18 upstate hospitals, health centers agree to limit opioids prescribed after surgery
Surgeons from 18 upstate hospitals and health agencies hope changing the way they prescribe medication can impact the opioid crisis.
Dr. Jeffrey Albright, a surgeon at Upstate University Hospital, remembered when he was going through medical school almost 20 years ago.
"It was still the mantra that basically few people, after undergoing surgery and being started on narcotics, actually end up on addiction,” Albright said.
But that’s not what science is saying anymore. Researchers now know patients can become addicted to opioids that are sometimes prescribed by the dozens following surgery, and that has contributed to the continuing nationwide opioid crisis. Albright believes new post-surgery opiate prescription guidelines can prevent this particular gateway to abuse. Surgeons have reached a consensus on appropriate opioid levels for 21 different procedures, from knee replacements to hernia repair.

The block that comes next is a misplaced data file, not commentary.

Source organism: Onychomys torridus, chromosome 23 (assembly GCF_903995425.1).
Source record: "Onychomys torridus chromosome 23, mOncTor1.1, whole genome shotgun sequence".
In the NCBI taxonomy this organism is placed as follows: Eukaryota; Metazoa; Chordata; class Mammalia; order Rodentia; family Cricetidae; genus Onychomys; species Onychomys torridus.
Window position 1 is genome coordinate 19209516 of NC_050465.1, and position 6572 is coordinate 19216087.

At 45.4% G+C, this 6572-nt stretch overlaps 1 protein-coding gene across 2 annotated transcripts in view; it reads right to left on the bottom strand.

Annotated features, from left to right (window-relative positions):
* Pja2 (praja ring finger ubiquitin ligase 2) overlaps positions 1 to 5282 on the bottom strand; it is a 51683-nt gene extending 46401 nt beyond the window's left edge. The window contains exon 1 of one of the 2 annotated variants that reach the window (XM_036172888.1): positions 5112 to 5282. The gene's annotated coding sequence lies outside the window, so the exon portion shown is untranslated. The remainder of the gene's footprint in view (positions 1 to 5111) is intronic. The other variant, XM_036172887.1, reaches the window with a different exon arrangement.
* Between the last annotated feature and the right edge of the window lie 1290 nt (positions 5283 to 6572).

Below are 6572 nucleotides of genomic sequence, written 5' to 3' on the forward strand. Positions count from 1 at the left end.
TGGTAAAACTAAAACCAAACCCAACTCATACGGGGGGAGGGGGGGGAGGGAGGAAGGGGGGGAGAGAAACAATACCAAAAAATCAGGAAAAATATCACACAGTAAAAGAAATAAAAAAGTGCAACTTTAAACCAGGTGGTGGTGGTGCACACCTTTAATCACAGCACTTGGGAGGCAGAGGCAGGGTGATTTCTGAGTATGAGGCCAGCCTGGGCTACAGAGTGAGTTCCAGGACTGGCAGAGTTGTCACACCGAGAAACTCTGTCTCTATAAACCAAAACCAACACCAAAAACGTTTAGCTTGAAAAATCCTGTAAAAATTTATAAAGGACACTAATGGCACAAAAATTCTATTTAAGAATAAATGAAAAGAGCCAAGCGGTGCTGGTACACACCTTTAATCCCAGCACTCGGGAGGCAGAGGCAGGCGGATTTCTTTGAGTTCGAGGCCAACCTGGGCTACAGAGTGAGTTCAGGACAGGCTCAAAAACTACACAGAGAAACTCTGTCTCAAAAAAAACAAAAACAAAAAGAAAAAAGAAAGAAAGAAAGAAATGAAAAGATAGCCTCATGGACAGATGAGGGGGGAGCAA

"It used to be we’d give people anywhere from 20-50 tablets to go home with, depending on the operation,” Albright said. “Looking at the data, we’re trying to get that down to 5-20 tablets, depending on the severity of the operation.”
He expects the initiative to spread beyond the 18 hospitals and health centers that currently have joined.
"This is an issue and I think that probably every hospital at some point along the way will try to make sure that this is something that everybody focuses on, so we don’t continue to contribute to the problem,” Albright said.
Albright doesn’t expect much pushback from patients. He said many currently refuse opioid prescriptions because of a fear of addiction. Excellus BlueCross BlueShield is working with surgeons on the new guidelines.